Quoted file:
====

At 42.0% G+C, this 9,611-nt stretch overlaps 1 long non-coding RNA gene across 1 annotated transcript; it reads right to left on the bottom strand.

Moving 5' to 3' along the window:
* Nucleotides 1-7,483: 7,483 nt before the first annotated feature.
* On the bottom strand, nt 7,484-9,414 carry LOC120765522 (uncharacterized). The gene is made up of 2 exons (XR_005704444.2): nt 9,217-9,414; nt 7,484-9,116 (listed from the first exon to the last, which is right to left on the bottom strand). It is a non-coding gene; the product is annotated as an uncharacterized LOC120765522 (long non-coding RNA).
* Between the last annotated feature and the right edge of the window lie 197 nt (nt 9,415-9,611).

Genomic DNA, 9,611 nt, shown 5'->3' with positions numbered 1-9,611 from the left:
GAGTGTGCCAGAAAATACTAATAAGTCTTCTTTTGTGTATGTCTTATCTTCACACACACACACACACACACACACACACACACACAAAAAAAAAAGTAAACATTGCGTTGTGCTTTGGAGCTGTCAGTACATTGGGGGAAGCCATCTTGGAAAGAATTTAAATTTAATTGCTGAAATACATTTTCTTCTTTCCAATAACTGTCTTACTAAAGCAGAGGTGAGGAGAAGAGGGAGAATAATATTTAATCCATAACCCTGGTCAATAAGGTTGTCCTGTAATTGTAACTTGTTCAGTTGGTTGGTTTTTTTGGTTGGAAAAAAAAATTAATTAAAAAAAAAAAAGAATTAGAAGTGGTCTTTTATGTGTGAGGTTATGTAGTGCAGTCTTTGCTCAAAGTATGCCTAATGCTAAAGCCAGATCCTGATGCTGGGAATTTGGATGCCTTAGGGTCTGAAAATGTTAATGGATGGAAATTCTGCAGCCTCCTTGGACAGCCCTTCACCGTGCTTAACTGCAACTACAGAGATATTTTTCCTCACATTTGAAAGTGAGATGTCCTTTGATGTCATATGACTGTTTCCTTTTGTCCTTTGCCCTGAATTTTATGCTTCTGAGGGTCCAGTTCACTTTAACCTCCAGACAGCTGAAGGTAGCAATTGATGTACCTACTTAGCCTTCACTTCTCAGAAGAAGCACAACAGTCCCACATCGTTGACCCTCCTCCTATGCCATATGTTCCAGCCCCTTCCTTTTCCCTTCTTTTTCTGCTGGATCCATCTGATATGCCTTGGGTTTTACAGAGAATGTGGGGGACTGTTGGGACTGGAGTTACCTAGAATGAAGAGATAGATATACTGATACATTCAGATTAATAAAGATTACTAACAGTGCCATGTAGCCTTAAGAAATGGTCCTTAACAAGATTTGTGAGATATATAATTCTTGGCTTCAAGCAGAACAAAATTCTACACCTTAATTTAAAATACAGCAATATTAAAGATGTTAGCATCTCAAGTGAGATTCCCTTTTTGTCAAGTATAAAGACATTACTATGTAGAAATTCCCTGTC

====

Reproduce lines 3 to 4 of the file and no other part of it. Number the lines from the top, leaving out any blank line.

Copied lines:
* Nucleotides 1-7,483: 7,483 nt before the first annotated feature.
* On the bottom strand, nt 7,484-9,414 carry LOC120765522 (uncharacterized). The gene is made up of 2 exons (XR_005704444.2): nt 9,217-9,414; nt 7,484-9,116 (listed from the first exon to the last, which is right to left on the bottom strand). It is a non-coding gene; the product is annotated as an uncharacterized LOC120765522 (long non-coding RNA).